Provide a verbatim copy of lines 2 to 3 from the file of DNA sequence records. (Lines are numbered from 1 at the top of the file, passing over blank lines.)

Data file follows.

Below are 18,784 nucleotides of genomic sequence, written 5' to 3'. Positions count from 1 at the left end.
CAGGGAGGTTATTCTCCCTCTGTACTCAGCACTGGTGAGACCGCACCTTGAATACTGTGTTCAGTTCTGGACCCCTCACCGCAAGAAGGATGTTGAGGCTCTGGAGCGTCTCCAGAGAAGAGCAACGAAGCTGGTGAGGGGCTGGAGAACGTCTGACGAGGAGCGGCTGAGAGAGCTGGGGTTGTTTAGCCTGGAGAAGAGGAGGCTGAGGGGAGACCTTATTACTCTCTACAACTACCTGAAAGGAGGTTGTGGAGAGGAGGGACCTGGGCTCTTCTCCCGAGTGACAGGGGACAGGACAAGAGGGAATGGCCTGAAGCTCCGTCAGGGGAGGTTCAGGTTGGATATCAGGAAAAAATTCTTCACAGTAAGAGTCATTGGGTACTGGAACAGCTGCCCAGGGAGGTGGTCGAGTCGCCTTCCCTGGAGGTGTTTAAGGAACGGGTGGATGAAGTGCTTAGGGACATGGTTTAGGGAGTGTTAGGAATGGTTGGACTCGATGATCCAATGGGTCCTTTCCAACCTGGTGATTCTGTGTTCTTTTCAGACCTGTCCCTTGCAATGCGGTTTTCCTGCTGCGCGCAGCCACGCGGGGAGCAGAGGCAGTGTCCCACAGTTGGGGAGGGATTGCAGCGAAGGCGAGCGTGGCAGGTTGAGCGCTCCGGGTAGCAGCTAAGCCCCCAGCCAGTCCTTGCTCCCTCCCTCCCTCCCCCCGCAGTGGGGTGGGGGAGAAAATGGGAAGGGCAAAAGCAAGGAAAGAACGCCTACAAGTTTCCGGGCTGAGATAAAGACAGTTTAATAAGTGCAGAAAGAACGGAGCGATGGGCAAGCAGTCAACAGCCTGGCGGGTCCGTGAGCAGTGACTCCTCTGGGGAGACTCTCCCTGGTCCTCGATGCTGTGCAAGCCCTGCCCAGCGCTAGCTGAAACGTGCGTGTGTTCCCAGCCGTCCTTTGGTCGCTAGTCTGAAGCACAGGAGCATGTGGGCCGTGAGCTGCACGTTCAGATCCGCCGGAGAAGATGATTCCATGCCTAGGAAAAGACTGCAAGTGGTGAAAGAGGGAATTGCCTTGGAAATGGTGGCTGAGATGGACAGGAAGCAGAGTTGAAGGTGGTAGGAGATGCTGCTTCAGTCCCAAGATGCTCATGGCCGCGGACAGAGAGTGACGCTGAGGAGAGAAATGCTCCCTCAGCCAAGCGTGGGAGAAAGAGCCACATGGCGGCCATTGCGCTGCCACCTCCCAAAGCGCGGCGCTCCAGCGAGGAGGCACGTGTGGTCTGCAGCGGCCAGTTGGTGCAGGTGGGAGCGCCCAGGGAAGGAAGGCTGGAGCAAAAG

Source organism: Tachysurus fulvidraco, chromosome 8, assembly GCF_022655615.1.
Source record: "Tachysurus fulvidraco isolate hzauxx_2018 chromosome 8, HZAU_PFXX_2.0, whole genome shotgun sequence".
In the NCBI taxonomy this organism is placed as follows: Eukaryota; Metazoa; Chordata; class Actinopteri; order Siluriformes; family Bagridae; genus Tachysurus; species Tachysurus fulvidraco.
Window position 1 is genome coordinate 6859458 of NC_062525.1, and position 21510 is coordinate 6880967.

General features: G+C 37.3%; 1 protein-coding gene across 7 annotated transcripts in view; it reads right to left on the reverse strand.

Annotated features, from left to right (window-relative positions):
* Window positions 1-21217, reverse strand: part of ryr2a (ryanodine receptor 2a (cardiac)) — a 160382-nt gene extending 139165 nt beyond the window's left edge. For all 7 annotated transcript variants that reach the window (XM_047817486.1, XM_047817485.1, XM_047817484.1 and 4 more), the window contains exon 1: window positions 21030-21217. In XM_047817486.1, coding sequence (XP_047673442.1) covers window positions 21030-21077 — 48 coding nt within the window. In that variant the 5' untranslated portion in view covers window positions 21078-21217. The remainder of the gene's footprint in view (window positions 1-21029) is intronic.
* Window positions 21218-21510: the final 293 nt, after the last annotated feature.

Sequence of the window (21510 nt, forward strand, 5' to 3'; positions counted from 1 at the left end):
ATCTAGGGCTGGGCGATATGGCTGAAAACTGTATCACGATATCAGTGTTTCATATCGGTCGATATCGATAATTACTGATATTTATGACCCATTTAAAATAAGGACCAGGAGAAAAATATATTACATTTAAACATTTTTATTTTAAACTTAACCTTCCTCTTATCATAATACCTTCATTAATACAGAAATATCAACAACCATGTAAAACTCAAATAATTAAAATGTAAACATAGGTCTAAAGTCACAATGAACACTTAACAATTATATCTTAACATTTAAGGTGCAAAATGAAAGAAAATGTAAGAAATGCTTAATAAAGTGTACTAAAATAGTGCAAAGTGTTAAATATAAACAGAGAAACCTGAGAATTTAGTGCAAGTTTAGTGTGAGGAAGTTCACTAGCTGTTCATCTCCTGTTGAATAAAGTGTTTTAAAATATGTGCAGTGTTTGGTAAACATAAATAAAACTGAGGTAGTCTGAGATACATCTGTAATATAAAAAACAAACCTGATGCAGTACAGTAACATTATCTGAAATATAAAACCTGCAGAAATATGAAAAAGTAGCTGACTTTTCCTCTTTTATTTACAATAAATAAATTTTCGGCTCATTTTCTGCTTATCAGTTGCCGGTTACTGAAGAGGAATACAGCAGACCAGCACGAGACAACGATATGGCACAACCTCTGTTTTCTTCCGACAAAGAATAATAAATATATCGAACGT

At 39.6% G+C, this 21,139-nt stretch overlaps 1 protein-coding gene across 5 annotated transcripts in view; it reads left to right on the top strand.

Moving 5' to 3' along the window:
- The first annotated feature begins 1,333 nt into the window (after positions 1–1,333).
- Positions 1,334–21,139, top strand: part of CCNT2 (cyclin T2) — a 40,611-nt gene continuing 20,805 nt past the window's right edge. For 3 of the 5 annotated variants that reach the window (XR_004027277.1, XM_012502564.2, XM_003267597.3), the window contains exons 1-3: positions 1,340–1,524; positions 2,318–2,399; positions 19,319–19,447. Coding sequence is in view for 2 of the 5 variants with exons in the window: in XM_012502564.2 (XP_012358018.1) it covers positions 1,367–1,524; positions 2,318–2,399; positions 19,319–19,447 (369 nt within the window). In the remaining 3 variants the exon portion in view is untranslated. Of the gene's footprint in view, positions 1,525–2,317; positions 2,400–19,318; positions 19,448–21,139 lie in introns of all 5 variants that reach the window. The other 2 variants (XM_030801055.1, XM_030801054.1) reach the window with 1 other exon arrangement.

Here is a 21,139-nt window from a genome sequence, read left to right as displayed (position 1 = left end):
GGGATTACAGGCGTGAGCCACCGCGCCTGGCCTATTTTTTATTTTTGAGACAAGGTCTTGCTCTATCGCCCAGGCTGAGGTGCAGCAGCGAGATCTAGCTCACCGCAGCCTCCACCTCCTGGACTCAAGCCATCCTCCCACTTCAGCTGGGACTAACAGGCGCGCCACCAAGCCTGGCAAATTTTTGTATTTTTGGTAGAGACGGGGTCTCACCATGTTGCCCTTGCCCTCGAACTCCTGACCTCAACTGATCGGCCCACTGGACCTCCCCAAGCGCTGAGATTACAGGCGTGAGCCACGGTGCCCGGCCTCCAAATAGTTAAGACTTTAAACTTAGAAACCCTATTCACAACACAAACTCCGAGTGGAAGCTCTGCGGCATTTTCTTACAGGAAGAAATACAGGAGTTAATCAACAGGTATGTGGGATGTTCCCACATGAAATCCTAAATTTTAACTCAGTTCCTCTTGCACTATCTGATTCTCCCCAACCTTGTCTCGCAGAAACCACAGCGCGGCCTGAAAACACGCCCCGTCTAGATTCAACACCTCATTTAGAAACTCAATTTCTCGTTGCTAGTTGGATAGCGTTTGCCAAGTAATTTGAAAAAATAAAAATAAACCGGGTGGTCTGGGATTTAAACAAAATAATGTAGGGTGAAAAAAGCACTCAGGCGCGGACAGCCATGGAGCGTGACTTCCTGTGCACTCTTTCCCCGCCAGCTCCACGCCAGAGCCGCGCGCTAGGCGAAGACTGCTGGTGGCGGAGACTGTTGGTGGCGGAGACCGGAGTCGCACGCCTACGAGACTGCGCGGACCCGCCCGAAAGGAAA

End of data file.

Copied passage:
CAGGGAGGTTATTCTCCCTCTGTACTCAGCACTGGTGAGACCGCACCTTGAATACTGTGTTCAGTTCTGGACCCCTCACCGCAAGAAGGATGTTGAGGCTCTGGAGCGTCTCCAGAGAAGAGCAACGAAGCTGGTGAGGGGCTGGAGAACGTCTGACGAGGAGCGGCTGAGAGAGCTGGGGTTGTTTAGCCTGGAGAAGAGGAGGCTGAGGGGAGACCTTATTACTCTCTACAACTACCTGAAAGGAGGTTGTGGAGAGGAGGGACCTGGGCTCTTCTCCCGAGTGACAGGGGACAGGACAAGAGGGAATGGCCTGAAGCTCCGTCAGGGGAGGTTCAGGTTGGATATCAGGAAAAAATTCTTCACAGTAAGAGTCATTGGGTACTGGAACAGCTGCCCAGGGAGGTGGTCGAGTCGCCTTCCCTGGAGGTGTTTAAGGAACGGGTGGATGAAGTGCTTAGGGACATGGTTTAGGGAGTGTTAGGAATGGTTGGACTCGATGATCCAATGGGTCCTTTCCAACCTGGTGATTCTGTGTTCTTTTCAGACCTGTCCCTTGCAATGCGGTTTTCCTGCTGCGCGCAGCCACGCGGGGAGCAGAGGCAGTGTCCCACAGTTGGGGAGGGATTGCAGCGAAGGCGAGCGTGGCAGGTTGAGCGCTCCGGGTAGCAGCTAAGCCCCCAGCCAGTCCTTGCTCCCTCCCTCCCTCCCCCCGCAGTGGGGTGGGGGAGAAAATGGGAAGGGCAAAAGCAAGGAAAGAACGCCTACAAGTTTCCGGGCTGAGATAAAGACAGTTTAATAAGTGCAGAAAGAACGGAGCGATGGGCAAGCAGTCAACAGCCTGGCGGGTCCGTGAGCAGTGACTCCTCTGGGGAGACTCTCCCTGGTCCTCGATGCTGTGCAAGCCCTGCCCAGCGCTAGCTGAAACGTGCGTGTGTTCCCAGCCGTCCTTTGGTCGCTAGTCTGAAGCACAGGAGCATGTGGGCCGTGAGCTGCACGTTCAGATCCGCCGGAGAAGATGATTCCATGCCTAGGAAAAGACTGCAAGTGGTGAAAGAGGGAATTGCCTTGGAAATGGTGGCTGAGATGGACAGGAAGCAGAGTTGAAGGTGGTAGGAGATGCTGCTTCAGTCCCAAGATGCTCATGGCCGCGGACAGAGAGTGACGCTGAGGAGAGAAATGCTCCCTCAGCCAAGCGTGGGAGAAAGAGCCACATGGCGGCCATTGCGCTGCCACCTCCCAAAGCGCGGCGCTCCAGCGAGGAGGCACGTGTGGTCTGCAGCGGCCAGTTGGTGCAGGTGGGAGCGCCCAGGGAAGGAAGGCTGGAGCAAAAG

Source organism: Tachysurus fulvidraco, chromosome 8, assembly GCF_022655615.1.